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Show Report

Show Report: DSquared2 S/S 15 Menswear

by Lou Stoppard on 25 June 2014

Lou Stoppard reports on the DSquared2 S/S 15 menswear show.

Lou Stoppard reports on the DSquared2 S/S 15 menswear show.

Fashion loves art. It's having a 'moment'. No matter how disparagingly the art community may look upon the style pack, high fashion brands are muscling in on their world, referencing their heroes and borrowing their skills. You've got Phoebe Philo covering her clothes with passionate brush strokes, Miuccia Prada referencing bold street art and Louis Vuitton using their mightly funds to support contemporary art shows. Karl Lagerfeld riffed on all of this with his S/S 14 show, which saw the Grand Palais transformed into a gallery of paintings and sculptures, all made by Lagerfeld himself, naturally.

So it was only a matter of time before the art attack filtered down to the work of the less conceptual designers - those who put fun before ideas. If the dynamic DSquared2 duo were going to champion any artist, you wouldn't expect it to be one with a subtle, cerebral approach or a restricted, muted palette. This is the pair who threw a cocktail-laden pool party to kick of Milan Fashion Week and wear matching outfits whenever in public. Pop Art, with its focus on surface and immediacy, is right up their street.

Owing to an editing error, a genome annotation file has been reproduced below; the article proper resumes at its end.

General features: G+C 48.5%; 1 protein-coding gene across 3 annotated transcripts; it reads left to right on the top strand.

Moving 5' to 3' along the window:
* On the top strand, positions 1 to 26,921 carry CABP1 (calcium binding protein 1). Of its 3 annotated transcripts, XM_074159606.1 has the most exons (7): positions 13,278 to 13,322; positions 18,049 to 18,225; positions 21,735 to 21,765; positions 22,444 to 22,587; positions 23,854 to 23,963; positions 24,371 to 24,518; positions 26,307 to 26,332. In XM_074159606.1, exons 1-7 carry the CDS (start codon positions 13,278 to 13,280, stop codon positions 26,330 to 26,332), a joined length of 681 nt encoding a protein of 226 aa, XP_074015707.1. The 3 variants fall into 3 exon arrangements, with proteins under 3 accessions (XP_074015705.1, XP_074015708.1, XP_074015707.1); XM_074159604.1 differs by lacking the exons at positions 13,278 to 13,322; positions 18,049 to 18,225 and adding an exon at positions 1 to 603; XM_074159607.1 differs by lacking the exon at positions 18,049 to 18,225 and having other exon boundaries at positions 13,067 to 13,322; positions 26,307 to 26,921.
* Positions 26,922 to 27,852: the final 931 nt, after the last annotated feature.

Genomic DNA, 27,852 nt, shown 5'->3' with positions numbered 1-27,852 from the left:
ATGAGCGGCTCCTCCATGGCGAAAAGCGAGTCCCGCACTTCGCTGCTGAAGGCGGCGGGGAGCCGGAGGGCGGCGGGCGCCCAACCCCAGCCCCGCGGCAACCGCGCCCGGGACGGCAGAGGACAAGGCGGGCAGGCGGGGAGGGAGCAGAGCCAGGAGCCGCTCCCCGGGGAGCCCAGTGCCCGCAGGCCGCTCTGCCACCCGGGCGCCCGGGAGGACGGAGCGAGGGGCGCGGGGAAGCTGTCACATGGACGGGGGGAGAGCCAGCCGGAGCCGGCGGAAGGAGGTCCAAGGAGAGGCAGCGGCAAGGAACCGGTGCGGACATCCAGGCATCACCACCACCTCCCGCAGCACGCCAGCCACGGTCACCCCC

That said, you'd think that Pop Art would be the easiest art movement in the world to reference - any fool can stick an 'Andy' slogan on a t-shirt, or do a twist on a Campbell's soup can on a sweater - but the duo had still chosen to go slightly off piste. For example, they chose to open their show with haunting audio of sixties it girl and Warhol superstar Edie Sedgwick making a somewhat manic call to a hospital worker. Except this was not the real Edie, but Sienna Miller in character as her in the movie flop from 2006 Factory Girl. That's apt - this was Warhol-light, from that confused 'Factory' set to that cheery hodgepodge of references, mimed from both the sixties and the eighties, that furnished the easy, commercial separates.

All in all, there was plenty of product on offer to appeal to the committed DSquared2 shopper. Though, some members of the press felt that the show lacked the sensuality and unbridled silliness that gives other DSquared2 shows their authenticity and excitement. Even a pink pair of speedos, thrown in amongst all the paint splatters, looked straightly asexual. But then the art world is tortuously stuffy.

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